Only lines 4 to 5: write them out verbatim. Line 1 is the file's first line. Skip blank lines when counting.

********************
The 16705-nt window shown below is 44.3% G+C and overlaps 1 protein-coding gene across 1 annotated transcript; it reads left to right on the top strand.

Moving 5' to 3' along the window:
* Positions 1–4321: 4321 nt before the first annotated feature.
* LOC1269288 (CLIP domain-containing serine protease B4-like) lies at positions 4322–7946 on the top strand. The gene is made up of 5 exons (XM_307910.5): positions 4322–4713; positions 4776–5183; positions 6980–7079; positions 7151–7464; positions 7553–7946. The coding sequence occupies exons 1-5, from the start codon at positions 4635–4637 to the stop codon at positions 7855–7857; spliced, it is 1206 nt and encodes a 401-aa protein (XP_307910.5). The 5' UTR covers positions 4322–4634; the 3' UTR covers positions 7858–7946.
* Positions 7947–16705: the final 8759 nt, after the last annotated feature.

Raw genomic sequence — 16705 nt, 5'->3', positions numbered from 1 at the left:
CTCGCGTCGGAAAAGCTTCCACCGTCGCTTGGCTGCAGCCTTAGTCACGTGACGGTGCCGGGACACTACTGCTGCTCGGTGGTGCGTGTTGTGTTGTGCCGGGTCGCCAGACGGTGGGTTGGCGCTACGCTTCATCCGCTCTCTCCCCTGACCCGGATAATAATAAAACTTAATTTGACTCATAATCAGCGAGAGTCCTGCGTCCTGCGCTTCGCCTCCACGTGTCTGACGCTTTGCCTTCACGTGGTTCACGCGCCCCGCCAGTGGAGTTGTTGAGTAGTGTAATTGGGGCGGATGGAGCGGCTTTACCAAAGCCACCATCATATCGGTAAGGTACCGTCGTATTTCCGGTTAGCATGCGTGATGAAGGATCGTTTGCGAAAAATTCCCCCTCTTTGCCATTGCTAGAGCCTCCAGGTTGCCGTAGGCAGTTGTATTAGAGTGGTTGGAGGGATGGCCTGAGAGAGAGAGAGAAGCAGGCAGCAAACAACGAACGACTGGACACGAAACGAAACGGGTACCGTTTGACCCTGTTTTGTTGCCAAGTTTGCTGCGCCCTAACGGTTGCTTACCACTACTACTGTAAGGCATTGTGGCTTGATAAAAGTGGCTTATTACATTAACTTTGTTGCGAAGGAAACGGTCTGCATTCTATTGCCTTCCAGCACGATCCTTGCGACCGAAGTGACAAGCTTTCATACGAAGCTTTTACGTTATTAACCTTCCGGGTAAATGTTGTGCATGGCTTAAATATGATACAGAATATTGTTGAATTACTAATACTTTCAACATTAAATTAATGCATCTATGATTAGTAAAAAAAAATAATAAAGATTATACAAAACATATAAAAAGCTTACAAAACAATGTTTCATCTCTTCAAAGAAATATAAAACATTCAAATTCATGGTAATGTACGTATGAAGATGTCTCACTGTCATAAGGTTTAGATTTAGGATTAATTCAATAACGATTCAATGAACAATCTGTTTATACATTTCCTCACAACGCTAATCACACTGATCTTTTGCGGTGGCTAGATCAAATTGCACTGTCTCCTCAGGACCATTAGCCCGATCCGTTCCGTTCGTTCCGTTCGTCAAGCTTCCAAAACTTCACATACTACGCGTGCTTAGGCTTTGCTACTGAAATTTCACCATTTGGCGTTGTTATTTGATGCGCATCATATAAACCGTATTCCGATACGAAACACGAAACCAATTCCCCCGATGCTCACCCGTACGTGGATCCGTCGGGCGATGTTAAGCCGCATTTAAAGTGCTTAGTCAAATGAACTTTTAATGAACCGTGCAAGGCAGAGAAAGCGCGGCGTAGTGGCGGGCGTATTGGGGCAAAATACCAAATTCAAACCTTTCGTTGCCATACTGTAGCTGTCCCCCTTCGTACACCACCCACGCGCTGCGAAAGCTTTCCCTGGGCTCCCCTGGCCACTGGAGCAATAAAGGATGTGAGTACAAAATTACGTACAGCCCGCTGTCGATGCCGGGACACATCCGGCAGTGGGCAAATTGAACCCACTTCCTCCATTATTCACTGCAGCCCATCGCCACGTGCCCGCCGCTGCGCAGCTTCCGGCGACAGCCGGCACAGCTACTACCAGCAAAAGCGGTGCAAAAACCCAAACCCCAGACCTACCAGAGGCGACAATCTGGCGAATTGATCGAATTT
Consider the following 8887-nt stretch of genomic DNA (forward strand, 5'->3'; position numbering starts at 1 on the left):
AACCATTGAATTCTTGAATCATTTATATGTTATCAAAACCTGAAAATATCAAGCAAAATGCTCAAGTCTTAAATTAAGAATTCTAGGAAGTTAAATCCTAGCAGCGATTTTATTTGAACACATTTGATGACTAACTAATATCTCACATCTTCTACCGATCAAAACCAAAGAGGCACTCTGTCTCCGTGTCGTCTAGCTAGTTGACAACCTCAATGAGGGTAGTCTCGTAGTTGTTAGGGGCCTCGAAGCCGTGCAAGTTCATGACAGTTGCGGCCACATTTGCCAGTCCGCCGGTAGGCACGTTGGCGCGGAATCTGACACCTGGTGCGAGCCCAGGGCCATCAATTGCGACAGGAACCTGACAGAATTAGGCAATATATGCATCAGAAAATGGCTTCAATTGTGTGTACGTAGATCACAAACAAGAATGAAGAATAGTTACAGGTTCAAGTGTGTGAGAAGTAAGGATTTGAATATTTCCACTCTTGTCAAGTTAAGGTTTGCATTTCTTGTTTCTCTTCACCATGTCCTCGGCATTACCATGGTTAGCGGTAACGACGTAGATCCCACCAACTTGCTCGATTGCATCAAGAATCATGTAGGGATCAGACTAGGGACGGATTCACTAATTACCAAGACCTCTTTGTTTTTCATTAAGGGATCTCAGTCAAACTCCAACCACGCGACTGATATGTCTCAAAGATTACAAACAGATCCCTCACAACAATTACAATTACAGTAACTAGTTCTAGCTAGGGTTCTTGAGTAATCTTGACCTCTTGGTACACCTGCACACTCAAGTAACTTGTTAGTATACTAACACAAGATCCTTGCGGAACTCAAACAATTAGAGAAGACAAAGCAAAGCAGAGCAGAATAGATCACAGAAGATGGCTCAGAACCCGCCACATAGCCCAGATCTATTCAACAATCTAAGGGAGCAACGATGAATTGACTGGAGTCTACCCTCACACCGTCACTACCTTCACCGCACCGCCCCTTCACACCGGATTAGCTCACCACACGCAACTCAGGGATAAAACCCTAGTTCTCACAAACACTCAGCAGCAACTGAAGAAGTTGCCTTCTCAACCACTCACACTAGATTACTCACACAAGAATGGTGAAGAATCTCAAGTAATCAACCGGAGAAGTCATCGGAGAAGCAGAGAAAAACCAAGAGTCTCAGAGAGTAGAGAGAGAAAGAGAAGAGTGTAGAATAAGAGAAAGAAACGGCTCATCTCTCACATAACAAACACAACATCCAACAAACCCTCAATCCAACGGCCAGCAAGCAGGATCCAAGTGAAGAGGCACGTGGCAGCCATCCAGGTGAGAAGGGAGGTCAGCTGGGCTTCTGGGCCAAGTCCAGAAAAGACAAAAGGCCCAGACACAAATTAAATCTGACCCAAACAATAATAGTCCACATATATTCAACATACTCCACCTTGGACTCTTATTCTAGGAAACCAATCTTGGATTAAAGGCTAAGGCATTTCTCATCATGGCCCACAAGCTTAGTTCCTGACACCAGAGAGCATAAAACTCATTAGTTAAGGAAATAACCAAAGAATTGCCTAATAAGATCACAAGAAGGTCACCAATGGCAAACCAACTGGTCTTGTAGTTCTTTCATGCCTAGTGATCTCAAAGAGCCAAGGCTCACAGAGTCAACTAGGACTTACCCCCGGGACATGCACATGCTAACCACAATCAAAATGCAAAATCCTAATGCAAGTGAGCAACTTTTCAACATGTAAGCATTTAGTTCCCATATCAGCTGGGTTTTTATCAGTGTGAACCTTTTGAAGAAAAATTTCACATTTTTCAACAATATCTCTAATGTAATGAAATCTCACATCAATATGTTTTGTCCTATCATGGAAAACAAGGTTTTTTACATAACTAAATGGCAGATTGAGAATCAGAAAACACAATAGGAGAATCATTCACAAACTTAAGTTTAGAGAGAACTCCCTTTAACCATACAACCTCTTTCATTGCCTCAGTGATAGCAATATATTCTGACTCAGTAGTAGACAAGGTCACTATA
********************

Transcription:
* LOC1269288 (CLIP domain-containing serine protease B4-like) lies at positions 4322–7946 on the top strand. The gene is made up of 5 exons (XM_307910.5): positions 4322–4713; positions 4776–5183; positions 6980–7079; positions 7151–7464; positions 7553–7946. The coding sequence occupies exons 1-5, from the start codon at positions 4635–4637 to the stop codon at positions 7855–7857; spliced, it is 1206 nt and encodes a 401-aa protein (XP_307910.5). The 5' UTR covers positions 4322–4634; the 3' UTR covers positions 7858–7946.
* Positions 7947–16705: the final 8759 nt, after the last annotated feature.